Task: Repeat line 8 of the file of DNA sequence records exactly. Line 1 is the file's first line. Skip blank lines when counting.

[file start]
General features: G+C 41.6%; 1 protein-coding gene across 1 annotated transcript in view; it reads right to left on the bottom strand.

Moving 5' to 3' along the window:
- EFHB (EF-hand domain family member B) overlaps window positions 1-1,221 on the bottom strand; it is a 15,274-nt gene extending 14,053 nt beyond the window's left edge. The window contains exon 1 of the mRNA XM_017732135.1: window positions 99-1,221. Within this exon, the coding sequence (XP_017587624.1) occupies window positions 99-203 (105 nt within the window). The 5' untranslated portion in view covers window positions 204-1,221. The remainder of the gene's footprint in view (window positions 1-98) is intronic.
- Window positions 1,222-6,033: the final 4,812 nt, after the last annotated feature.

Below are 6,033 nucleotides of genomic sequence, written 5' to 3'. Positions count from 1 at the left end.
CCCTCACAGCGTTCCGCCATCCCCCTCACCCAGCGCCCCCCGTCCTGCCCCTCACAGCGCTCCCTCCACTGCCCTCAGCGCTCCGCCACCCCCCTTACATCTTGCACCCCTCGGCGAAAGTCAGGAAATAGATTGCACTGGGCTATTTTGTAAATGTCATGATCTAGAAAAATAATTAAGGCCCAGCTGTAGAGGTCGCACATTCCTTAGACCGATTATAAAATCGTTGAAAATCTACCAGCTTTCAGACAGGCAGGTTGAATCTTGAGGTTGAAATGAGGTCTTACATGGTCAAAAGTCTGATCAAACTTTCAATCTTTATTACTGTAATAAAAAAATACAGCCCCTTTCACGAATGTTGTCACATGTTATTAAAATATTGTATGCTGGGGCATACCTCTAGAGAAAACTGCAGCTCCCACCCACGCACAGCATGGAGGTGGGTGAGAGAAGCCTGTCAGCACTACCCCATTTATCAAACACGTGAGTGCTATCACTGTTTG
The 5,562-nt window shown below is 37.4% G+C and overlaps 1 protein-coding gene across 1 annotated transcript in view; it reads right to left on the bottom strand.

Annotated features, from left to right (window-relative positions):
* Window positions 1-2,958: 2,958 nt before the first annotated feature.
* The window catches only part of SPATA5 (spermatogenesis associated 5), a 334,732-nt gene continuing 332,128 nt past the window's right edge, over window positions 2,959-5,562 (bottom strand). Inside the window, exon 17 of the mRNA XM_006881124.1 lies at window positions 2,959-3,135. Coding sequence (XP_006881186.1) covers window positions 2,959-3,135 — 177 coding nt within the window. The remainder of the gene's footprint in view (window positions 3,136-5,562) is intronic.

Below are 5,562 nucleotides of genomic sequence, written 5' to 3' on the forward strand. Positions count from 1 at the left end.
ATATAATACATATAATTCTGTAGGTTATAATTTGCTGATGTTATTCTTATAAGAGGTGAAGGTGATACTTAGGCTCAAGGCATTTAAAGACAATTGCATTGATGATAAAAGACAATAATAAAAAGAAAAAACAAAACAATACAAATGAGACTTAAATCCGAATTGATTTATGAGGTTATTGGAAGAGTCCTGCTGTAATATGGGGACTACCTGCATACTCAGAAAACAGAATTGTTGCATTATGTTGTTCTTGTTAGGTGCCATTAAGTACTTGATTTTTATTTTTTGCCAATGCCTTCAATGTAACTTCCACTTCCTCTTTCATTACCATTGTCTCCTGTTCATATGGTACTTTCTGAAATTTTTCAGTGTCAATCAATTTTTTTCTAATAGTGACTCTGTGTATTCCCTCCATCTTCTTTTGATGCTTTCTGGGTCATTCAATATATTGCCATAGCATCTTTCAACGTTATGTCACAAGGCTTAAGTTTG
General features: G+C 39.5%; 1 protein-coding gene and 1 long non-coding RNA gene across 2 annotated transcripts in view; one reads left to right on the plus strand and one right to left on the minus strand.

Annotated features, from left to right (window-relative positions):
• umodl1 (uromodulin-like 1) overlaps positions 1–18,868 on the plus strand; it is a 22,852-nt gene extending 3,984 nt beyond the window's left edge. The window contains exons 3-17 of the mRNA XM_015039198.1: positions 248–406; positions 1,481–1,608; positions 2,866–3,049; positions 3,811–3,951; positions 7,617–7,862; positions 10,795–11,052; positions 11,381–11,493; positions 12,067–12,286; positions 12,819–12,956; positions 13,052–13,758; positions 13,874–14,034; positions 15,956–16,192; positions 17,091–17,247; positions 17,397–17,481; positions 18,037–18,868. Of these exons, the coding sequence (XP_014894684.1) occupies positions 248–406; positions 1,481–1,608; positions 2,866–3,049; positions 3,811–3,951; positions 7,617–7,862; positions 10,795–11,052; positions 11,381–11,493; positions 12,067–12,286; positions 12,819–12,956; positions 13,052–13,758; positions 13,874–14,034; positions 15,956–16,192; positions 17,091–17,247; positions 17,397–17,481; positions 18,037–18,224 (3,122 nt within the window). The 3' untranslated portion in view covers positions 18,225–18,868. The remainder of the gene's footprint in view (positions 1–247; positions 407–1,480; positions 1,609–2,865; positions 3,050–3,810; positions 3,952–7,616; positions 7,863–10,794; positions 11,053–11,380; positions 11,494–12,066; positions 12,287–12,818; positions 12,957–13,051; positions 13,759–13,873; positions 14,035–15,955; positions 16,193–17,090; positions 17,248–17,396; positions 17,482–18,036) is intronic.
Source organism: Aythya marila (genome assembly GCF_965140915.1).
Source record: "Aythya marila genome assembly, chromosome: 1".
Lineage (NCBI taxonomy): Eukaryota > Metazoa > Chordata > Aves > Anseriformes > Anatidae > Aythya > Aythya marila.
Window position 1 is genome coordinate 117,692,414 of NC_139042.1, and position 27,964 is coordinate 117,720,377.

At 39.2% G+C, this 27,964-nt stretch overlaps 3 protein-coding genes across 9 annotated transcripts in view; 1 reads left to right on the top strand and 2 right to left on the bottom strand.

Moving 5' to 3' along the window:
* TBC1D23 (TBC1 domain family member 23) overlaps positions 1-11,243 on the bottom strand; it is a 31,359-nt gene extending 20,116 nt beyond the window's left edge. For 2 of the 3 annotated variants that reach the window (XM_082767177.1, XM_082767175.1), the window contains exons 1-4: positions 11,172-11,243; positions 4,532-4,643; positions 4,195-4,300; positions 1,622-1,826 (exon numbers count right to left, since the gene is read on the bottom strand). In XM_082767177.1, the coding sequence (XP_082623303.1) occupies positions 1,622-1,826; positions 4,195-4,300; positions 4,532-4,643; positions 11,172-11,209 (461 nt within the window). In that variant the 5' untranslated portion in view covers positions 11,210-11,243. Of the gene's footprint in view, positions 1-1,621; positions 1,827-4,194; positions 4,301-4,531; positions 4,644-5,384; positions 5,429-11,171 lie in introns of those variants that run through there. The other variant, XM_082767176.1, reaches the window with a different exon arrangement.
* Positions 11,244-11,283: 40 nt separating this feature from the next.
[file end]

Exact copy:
Annotated features, from left to right (window-relative positions):